Sundog lives out in the Sonora Desert on the Mexican border. He is an elderly gentleman, who lives off anything that the brutal nature gives him, be it a wild boar or the psychedelic poison of a toad. A Shape of Things to Come puts precedence on the sensory materiality of the desert instead over explanations and dialogue, and moves beyond the human scale and down to animal perspectives. It creates a world that stretches from a distant past in the ecological movements of the 1960s to a possible future in the aftermath of the apocalypse. But the border patrol agents are threatening the peace in Sundog’s desert kingdom, which the armed recluse is prepared to defend. With the desert as the ultimate existential (and cinematic) setting, the film shows the relationship between humanity and nature at a critical time, when civil disobedience is the provocative answer to the most pressing questions.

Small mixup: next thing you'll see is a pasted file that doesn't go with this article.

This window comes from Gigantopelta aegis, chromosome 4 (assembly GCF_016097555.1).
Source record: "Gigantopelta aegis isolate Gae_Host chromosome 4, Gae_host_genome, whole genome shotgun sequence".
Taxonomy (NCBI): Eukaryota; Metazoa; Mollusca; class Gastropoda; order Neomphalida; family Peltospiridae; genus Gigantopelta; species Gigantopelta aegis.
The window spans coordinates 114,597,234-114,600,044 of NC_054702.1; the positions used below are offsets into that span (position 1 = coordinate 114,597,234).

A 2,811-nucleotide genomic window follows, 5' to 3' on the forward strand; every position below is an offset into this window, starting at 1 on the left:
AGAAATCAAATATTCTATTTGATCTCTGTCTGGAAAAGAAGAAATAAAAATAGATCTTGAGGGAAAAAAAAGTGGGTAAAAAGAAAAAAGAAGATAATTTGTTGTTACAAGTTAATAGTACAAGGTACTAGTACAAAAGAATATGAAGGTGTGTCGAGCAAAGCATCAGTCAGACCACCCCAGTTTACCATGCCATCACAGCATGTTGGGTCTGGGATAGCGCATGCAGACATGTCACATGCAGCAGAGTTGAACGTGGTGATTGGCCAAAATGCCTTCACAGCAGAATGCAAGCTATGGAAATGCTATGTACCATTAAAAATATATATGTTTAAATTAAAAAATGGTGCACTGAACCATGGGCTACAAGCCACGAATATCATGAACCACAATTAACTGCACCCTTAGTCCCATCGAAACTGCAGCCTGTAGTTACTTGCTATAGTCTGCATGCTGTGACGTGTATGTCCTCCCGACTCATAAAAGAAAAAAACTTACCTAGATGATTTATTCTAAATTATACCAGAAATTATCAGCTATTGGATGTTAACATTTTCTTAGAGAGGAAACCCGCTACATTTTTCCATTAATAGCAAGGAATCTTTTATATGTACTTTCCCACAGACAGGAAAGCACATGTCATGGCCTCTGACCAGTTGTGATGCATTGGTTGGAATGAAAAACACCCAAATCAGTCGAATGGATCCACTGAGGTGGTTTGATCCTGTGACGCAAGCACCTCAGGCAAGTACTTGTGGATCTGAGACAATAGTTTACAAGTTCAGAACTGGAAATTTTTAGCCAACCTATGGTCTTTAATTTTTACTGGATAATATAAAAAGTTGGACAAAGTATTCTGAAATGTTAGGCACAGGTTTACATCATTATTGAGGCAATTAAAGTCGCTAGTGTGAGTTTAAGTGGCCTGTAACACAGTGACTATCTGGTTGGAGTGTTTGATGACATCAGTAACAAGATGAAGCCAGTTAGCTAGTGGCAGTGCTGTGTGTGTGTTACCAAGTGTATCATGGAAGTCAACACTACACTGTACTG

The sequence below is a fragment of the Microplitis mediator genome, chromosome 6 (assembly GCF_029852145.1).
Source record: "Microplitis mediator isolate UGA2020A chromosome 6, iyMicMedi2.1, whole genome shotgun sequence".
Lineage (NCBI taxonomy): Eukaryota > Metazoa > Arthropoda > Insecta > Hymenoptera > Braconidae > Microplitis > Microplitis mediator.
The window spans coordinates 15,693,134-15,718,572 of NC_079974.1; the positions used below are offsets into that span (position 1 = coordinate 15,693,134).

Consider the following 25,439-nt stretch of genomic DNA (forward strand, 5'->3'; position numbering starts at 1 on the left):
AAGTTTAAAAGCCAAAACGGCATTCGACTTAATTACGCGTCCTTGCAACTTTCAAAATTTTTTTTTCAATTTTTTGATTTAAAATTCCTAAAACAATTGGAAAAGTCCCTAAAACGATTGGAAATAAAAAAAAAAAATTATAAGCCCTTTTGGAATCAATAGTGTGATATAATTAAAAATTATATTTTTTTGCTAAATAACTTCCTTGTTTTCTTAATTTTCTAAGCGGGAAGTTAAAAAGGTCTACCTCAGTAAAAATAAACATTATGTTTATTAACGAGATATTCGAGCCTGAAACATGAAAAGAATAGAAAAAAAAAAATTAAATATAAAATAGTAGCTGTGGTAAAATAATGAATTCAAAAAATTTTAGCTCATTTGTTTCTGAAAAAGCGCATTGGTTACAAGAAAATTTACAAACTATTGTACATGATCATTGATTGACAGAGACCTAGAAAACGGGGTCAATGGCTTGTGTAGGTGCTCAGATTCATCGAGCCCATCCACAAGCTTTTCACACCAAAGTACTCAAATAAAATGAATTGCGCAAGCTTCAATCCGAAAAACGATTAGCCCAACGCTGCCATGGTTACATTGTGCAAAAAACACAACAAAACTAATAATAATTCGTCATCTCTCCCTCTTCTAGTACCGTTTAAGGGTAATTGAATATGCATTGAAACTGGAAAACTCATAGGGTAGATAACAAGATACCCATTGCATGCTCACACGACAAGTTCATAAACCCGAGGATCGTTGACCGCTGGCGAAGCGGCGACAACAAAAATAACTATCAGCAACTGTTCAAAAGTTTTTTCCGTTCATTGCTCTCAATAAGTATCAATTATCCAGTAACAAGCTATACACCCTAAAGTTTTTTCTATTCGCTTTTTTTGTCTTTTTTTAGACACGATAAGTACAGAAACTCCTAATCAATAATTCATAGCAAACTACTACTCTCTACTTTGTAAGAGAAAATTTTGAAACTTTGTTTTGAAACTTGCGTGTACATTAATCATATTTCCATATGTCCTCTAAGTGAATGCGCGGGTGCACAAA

“A romantic fantasy of pandemic isolation, but the film also suggests a post-collapse reality of off-grid existence.” – Steve Dollar, Filmmaker Magazine
“A loner in America’s Southwestern desert is the elusive subject of this mysterious documentary. Directors Lisa Marie Malloy and J.P. Sniadecki’s minimalist portrait evokes several themes — everything from the restorative power of nature to civilisation’s destructive tendencies.” – Tim Grierson, Screen Daily
“Fascinating. Sublime. Has aesthetic qualities that rival anything contemporary documentary has to offer. Images are remarkably composed.” – Matt Turner, The Brooklyn Rail